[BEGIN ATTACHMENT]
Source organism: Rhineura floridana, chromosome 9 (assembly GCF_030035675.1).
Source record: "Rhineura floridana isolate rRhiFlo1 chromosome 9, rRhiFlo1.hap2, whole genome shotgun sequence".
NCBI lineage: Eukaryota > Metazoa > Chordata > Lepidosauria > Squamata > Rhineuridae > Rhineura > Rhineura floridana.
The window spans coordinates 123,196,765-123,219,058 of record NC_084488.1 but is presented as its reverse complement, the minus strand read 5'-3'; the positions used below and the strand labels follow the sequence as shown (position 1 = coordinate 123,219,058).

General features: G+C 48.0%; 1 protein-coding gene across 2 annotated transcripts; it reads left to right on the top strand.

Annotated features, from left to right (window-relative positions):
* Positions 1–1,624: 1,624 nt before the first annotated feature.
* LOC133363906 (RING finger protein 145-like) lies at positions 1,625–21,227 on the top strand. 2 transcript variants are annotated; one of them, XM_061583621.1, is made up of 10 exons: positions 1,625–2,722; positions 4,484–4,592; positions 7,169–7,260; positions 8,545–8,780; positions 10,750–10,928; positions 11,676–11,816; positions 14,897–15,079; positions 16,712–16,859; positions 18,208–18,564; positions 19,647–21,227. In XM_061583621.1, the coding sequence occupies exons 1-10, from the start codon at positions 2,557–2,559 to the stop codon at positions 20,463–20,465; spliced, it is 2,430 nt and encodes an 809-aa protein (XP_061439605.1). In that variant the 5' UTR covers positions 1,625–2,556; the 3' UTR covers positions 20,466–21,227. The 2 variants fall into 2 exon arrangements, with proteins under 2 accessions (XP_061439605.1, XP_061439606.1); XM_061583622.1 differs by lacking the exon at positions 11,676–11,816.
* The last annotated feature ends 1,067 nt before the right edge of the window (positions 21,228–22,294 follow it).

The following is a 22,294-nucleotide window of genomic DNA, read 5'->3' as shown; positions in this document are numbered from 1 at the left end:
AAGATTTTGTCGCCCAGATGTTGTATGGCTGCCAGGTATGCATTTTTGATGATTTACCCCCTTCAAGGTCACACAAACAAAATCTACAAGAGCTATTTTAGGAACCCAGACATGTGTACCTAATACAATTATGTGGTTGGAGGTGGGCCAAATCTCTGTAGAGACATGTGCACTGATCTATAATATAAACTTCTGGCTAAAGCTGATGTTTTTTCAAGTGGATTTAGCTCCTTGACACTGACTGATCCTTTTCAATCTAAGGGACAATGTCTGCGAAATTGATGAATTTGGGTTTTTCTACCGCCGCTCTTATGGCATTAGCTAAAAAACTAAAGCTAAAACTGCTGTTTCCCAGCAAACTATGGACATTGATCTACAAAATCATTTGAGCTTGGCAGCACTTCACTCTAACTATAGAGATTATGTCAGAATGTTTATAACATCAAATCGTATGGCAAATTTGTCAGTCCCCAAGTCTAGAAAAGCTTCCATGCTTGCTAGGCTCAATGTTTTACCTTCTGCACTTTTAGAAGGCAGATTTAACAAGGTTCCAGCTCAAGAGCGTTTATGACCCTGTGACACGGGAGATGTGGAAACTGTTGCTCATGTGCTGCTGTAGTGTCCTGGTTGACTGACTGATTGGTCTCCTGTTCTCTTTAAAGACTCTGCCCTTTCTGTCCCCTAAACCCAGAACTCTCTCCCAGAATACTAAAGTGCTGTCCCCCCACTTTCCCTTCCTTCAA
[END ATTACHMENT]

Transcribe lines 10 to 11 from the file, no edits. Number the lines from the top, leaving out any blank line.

The following is a 22,294-nucleotide window of genomic DNA, read 5'->3' as shown; positions in this document are numbered from 1 at the left end:
AAGATTTTGTCGCCCAGATGTTGTATGGCTGCCAGGTATGCATTTTTGATGATTTACCCCCTTCAAGGTCACACAAACAAAATCTACAAGAGCTATTTTAGGAACCCAGACATGTGTACCTAATACAATTATGTGGTTGGAGGTGGGCCAAATCTCTGTAGAGACATGTGCACTGATCTATAATATAAACTTCTGGCTAAAGCTGATGTTTTTTCAAGTGGATTTAGCTCCTTGACACTGACTGATCCTTTTCAATCTAAGGGACAATGTCTGCGAAATTGATGAATTTGGGTTTTTCTACCGCCGCTCTTATGGCATTAGCTAAAAAACTAAAGCTAAAACTGCTGTTTCCCAGCAAACTATGGACATTGATCTACAAAATCATTTGAGCTTGGCAGCACTTCACTCTAACTATAGAGATTATGTCAGAATGTTTATAACATCAAATCGTATGGCAAATTTGTCAGTCCCCAAGTCTAGAAAAGCTTCCATGCTTGCTAGGCTCAATGTTTTACCTTCTGCACTTTTAGAAGGCAGATTTAACAAGGTTCCAGCTCAAGAGCGTTTATGACCCTGTGACACGGGAGATGTGGAAACTGTTGCTCATGTGCTGCTGTAGTGTCCTGGTTGACTGACTGATTGGTCTCCTGTTCTCTTTAAAGACTCTGCCCTTTCTGTCCCCTAAACCCAGAACTCTCTCCCAGAATACTAAAGTGCTGTCCCCCCACTTTCCCTTCCTTCAA